MOVIE REVIEW: 'Cesar Chavez' a noble, intimate and modestly inspiring portrait

By: Roger Moore McClatchy Newspapers
March 27, 2014 Updated: March 27, 2014 at 9:05 am
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photo - Michael Pe? stars as the title role in "Cesar Chavez." Courtesy Canana Films.
Michael Pe? stars as the title role in "Cesar Chavez." Courtesy Canana Films. 

Starring Michael Pena, Rosario Dawson, America Ferrara, John Malkovich; directed by Diego Luna; 100 minutes; PG-13 for some violence and language; B

"Cesar Chavez" is a Mexican-American "42," a quietly inspiring and well-acted tale of a civil rights icon whose story isn't nearly as familiar as Jackie Robinson's. But then, Chavez wasn't a ballplayer. He was a union organizer. And while Robinson, with some reluctance, had nobility and greatness thrust upon him, Chavez was a humble farm laborer who set out to be an agent of change.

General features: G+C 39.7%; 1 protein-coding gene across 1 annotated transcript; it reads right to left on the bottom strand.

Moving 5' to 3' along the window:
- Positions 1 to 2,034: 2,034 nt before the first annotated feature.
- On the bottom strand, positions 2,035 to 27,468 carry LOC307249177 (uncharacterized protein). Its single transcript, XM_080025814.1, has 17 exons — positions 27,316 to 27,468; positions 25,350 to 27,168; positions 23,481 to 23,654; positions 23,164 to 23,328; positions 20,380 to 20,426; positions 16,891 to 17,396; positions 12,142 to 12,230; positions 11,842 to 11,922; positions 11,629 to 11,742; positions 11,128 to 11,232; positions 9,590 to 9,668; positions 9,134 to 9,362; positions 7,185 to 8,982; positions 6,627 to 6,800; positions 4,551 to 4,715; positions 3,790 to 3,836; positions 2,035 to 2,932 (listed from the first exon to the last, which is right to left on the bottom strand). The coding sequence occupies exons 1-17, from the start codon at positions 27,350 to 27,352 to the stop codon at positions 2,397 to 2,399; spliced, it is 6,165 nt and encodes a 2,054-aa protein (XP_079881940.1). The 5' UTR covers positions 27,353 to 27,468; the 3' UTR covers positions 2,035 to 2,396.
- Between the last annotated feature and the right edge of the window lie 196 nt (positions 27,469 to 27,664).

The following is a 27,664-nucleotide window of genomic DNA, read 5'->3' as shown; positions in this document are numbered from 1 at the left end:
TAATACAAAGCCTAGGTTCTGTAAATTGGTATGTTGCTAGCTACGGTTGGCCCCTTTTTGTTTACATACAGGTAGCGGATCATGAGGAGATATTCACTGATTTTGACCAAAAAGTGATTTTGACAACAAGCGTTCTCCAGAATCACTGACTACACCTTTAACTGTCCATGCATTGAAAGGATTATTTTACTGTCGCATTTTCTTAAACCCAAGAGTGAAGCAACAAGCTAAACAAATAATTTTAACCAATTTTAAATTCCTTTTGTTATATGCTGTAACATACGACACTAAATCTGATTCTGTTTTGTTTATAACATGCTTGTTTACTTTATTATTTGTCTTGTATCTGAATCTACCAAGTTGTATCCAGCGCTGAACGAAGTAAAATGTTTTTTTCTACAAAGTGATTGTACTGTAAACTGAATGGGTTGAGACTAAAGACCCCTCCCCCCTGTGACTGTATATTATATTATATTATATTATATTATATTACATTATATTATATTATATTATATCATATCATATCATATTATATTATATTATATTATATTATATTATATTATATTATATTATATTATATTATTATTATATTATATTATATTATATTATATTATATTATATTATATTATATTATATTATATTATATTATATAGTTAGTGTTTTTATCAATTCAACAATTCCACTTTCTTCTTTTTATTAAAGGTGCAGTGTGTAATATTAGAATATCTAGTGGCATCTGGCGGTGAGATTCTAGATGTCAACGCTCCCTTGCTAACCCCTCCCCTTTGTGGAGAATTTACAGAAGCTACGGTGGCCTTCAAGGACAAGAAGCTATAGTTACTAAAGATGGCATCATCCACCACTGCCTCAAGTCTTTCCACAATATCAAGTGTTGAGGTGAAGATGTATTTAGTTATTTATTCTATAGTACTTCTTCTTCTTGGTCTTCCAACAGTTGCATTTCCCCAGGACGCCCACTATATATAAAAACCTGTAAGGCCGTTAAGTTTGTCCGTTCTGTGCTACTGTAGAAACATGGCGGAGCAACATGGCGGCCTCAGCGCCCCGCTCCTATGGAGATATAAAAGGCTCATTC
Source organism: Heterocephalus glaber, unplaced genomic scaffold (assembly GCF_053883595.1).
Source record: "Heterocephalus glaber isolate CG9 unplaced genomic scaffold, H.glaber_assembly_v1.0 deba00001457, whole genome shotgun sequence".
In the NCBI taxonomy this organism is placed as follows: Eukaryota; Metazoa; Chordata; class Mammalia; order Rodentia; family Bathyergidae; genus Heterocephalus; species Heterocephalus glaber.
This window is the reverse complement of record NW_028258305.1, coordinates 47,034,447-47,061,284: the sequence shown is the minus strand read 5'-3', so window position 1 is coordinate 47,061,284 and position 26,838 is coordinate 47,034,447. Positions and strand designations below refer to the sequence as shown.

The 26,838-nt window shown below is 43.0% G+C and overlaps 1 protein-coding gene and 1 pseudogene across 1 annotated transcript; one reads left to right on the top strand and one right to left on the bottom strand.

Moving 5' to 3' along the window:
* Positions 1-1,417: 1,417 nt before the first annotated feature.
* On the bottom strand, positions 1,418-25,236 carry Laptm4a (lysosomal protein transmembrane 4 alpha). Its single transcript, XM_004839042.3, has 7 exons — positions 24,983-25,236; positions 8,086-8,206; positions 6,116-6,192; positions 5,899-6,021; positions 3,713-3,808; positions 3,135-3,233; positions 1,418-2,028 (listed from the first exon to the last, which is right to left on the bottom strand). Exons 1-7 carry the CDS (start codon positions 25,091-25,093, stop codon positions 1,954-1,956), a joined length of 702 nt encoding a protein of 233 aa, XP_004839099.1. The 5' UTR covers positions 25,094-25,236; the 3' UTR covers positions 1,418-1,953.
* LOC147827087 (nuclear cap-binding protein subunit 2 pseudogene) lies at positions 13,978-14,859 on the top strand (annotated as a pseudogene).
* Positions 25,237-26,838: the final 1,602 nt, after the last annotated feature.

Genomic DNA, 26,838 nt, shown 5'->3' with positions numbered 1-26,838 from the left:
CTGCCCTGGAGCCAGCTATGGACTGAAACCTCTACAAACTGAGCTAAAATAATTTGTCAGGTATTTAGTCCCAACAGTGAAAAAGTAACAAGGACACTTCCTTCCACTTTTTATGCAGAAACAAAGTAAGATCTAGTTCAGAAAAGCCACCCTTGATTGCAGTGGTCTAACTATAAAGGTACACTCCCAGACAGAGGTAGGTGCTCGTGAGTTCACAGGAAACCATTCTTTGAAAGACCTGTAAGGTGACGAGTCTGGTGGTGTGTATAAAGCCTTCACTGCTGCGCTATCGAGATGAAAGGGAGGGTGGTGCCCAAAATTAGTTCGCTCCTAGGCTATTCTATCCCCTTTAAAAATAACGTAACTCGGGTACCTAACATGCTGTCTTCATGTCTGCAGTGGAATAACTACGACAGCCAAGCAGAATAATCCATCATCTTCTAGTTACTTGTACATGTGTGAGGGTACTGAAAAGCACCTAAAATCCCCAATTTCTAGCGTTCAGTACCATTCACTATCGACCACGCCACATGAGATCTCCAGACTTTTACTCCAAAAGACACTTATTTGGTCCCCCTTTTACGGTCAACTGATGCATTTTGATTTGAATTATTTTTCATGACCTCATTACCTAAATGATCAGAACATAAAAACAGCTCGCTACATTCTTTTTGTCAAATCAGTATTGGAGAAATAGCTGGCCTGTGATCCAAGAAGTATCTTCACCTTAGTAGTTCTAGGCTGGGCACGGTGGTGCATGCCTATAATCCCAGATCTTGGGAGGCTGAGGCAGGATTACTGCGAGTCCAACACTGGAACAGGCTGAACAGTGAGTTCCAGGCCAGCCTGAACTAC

Like "42," "Cesar Chavez" lacks the budget to feel truly epic in scope. The violence is scattered, shocking and personal, the struggles within the union muted, but the outrage - cops rioting against picketers, thugs shooting and running over organizers - is palpable. And Michael Pena, in the title role, finds the simple dignity in a very basic struggle, to give "these people" faces and names, to make America notice them and to teach a culture one simple, elemental lesson: "Once a social change begins, it cannot be reversed."

Roger Moore, McClatchy Newspapers

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